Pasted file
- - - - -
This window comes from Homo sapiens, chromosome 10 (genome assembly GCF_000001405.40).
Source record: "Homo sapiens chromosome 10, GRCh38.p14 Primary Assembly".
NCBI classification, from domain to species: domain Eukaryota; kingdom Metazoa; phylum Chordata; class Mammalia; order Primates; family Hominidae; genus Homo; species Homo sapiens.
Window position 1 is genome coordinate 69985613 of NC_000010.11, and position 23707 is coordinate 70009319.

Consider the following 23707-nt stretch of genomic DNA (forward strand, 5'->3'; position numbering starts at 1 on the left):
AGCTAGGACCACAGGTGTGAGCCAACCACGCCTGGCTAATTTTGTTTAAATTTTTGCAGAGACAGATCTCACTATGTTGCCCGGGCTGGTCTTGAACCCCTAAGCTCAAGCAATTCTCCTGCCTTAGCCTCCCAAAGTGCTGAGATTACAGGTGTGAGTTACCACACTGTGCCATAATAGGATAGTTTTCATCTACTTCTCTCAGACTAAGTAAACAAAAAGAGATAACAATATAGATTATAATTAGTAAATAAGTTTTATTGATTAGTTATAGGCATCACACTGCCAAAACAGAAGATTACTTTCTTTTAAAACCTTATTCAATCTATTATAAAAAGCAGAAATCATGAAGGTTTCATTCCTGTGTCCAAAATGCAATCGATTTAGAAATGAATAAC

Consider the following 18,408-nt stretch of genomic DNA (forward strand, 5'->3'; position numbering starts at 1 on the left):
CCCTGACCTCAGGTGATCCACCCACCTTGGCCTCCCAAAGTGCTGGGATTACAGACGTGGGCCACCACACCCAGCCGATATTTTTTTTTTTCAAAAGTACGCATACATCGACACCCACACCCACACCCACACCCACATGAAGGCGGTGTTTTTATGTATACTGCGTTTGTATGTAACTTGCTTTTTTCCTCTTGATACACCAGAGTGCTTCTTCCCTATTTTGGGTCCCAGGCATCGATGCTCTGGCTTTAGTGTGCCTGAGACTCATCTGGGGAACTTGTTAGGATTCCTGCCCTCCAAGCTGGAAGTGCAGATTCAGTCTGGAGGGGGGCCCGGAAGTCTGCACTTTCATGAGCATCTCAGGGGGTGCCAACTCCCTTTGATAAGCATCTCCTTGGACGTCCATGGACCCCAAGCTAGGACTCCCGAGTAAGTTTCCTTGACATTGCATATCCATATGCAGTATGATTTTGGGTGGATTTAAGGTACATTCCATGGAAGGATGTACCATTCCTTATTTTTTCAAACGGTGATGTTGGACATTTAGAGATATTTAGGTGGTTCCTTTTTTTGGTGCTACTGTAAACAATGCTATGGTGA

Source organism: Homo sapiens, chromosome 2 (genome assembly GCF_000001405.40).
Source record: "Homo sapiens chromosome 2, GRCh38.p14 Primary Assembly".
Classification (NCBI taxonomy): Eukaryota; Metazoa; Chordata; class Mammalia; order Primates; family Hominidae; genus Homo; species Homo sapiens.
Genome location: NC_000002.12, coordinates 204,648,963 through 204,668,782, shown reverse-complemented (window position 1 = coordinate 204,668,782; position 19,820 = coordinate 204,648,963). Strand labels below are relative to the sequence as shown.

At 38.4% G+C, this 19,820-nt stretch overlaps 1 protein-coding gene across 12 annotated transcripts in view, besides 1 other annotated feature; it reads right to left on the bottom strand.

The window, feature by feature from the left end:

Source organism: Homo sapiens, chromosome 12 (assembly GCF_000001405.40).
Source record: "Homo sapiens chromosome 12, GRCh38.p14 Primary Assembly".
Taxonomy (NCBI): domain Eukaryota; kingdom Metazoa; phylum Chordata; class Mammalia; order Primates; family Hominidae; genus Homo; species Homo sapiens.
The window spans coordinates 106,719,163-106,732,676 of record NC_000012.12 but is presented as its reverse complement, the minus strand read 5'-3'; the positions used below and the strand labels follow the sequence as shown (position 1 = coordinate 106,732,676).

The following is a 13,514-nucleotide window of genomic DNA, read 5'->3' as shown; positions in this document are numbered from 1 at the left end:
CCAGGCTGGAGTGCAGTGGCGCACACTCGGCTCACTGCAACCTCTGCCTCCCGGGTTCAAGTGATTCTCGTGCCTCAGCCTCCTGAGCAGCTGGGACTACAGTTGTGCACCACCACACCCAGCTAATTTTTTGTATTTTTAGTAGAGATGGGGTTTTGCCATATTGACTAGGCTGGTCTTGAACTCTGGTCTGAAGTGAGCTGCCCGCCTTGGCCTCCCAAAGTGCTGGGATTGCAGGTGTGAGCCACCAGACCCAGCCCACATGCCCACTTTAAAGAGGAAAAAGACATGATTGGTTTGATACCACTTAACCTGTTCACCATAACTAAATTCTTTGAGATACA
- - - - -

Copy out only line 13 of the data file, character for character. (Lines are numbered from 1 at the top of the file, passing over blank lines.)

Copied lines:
At 38.4% G+C, this 19,820-nt stretch overlaps 1 protein-coding gene across 12 annotated transcripts in view, besides 1 other annotated feature; it reads right to left on the bottom strand.